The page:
I then began to think about why that was? I meet with people everyday that seem to be beaten down by life and who are struggling in ways that I never knew existed. My heart hurts for them but even more so when I see in them what I've seen in me: they become their worst critic. Their voice becomes one of anger and hate towards themselves and those around them and maybe even before they understand what is happening, misery is the new normal. It was then, in that moment of too many thoughts, that hopelessness crept in - my old familiar friend, who always seems to come when I need him least. Being the bully that he is, he rarely travels alone so along came despair, anger, self-pity, fear, and hate. Normally, I'm no match for when they all seem to crowd in upon me but somehow that moment was different.
            I thought about the little baby, I thought about her happiness and the power that came to her in discovering her voice. I began to get angry, and for the first time in a long time the anger was for the negative, self-defeating voice in my head. My true voice, the voice I had allowed to be silenced, the voice who can often speak for others needed to start to speak back to the negative inside myself, to find the power again. I heard myself begin to talk back to the hopelessness. I heard myself tell it to get lost, that it wasn't needed and wasn't true. The very fact that I allowed this innocent situation to teach me something meant my voice was coming back and in that there was hope.

So, I challenge you to do the same. If you know your voice, use it to help another. If your voice has been silenced, unearth it, become aware of who or what is behind the silencing and crush it. If you don't know your voice, find it, because you have one. Terry Tempest Williams has said, "Each of us has one. Each voice is distinct and has something to say. Each voice deserves to be heard. But it requires the act of listening."

I'm listening . . . .

Saturday, January 11, 2014

What a year ago was like for me . . . .

"One of the greatest lies ever told is that there's no power in vulnerability."
  Dianna Hardy

If ever there was a moment in my life where I have needed power … to push through, to overcome, to keep going, it is now. So, with that in mind, it seems that the sharing of this story – of my story – is rooted in my own selfishness. Feel free to continue reading, to take this journey with me but, by all means, please do not feel compelled.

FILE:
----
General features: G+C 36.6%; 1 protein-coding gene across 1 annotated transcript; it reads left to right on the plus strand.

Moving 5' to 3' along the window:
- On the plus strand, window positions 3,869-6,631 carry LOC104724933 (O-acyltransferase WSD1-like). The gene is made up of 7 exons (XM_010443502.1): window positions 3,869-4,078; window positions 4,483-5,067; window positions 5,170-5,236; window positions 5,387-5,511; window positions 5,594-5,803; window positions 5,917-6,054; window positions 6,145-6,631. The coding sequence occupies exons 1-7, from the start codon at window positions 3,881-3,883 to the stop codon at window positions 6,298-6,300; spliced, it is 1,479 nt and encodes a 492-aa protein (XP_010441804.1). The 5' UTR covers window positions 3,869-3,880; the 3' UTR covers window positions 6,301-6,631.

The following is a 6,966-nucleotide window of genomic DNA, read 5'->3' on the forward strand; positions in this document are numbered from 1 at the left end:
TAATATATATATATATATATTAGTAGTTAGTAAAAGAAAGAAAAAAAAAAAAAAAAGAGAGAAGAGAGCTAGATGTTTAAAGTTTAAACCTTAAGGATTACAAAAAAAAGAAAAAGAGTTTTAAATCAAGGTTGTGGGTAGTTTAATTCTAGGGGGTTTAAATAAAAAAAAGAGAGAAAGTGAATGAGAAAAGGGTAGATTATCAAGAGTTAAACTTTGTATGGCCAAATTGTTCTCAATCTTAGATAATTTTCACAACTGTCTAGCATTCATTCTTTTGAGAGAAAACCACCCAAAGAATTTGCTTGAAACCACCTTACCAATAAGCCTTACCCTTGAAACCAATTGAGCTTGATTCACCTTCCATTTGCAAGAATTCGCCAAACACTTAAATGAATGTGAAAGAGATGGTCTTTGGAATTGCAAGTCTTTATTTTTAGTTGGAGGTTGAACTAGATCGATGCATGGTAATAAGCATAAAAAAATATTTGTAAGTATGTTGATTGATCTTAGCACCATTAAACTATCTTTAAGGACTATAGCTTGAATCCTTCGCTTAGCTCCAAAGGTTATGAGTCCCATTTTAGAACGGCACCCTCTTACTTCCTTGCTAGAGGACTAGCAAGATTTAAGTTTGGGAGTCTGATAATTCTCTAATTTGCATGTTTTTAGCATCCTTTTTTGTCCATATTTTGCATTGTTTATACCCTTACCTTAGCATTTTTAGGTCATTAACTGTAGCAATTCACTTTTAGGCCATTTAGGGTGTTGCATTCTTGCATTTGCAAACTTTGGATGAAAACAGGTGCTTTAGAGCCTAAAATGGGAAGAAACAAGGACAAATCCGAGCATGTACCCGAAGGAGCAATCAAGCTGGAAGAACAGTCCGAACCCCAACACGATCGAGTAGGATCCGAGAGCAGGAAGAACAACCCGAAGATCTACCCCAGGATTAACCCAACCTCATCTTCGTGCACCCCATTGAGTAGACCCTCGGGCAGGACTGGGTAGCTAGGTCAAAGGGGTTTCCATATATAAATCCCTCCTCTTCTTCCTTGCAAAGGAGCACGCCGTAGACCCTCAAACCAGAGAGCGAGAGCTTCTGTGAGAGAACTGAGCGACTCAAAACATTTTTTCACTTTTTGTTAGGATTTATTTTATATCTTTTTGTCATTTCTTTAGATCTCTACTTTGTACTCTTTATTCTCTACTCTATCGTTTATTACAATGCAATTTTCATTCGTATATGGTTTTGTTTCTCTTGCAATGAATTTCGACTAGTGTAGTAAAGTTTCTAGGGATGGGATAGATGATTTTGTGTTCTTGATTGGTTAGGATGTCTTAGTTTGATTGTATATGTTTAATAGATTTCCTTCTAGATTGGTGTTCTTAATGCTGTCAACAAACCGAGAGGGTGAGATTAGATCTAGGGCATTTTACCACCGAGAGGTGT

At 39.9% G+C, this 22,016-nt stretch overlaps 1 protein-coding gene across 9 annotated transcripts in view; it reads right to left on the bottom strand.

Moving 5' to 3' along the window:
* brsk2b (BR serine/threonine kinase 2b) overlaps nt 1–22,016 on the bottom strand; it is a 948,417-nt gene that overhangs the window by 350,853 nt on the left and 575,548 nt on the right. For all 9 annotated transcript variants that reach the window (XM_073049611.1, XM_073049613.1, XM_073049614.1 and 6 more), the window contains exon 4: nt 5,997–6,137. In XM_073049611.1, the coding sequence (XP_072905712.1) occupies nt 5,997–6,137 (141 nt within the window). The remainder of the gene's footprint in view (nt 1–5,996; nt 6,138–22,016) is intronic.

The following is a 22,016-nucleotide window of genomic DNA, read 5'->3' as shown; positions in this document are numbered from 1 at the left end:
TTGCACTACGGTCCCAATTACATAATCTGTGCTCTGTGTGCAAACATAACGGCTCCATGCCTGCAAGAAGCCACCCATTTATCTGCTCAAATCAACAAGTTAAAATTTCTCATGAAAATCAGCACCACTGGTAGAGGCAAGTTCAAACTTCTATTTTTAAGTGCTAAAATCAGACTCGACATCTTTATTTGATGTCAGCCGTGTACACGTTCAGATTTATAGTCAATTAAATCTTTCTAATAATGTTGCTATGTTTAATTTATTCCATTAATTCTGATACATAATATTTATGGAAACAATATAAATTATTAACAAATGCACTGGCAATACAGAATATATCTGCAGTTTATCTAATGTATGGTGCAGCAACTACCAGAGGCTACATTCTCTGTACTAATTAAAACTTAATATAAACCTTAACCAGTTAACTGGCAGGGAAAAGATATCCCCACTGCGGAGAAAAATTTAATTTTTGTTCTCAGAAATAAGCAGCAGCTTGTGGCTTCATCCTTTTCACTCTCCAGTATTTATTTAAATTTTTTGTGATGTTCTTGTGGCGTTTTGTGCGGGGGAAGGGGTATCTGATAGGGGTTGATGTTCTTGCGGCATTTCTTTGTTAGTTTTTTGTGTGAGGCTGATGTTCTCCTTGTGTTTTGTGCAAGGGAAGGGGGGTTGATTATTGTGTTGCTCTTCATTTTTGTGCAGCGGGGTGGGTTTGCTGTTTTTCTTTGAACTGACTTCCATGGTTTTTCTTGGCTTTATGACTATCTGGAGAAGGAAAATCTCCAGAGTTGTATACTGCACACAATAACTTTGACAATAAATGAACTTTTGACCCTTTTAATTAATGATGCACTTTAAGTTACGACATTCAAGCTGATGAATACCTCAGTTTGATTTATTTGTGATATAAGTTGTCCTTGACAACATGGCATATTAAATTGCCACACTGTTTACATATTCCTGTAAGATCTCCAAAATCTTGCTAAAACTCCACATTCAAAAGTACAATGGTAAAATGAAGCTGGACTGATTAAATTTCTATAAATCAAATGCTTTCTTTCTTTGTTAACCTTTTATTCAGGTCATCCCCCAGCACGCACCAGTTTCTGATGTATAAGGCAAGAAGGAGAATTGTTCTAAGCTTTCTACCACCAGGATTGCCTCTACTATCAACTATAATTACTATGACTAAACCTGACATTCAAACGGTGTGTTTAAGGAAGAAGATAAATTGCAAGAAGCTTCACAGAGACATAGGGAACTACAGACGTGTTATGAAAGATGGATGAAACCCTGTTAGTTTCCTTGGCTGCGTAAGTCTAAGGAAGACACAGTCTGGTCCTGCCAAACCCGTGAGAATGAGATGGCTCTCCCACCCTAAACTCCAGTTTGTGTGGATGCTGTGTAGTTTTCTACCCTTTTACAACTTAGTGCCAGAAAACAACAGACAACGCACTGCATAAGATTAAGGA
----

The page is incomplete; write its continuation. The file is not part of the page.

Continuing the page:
One year ago tomorrow, January 12, I found myself somewhere I never thought I would be – the Behavioral Health unit of a local hospital. Now, for those not in the know on the politically correct terminology I just used to describe this fine type of medical unit, I'll help you out – it was a Psych ward. Yup, a legitimate "what the movies always show it as" psych ward – complete with a loud rec room, every 20 minute room checks, awful hospital gowns, and my room consisting of nothing but a bed bolted to the floor.

Now, I'm completely aware of the bias I have, given the situation I found myself in, but I remind myself and anyone else who decided to keep reading, that this is my story, and I will tell it how I viewed it, how it seemed to me. To me, there could be no more horrible place to find myself. Me – the person who had spent most of her life afraid of someone knowing how I really felt – the person who learned to become a great listener to anyone who needed it not only because my years of observance had taught me to love people but also because the fear of having to talk about myself with any depth was more than I could stand – the person who wanted nothing more in my life than to be normal – here I was, in what society had always taught me was practically the least normal place I could be.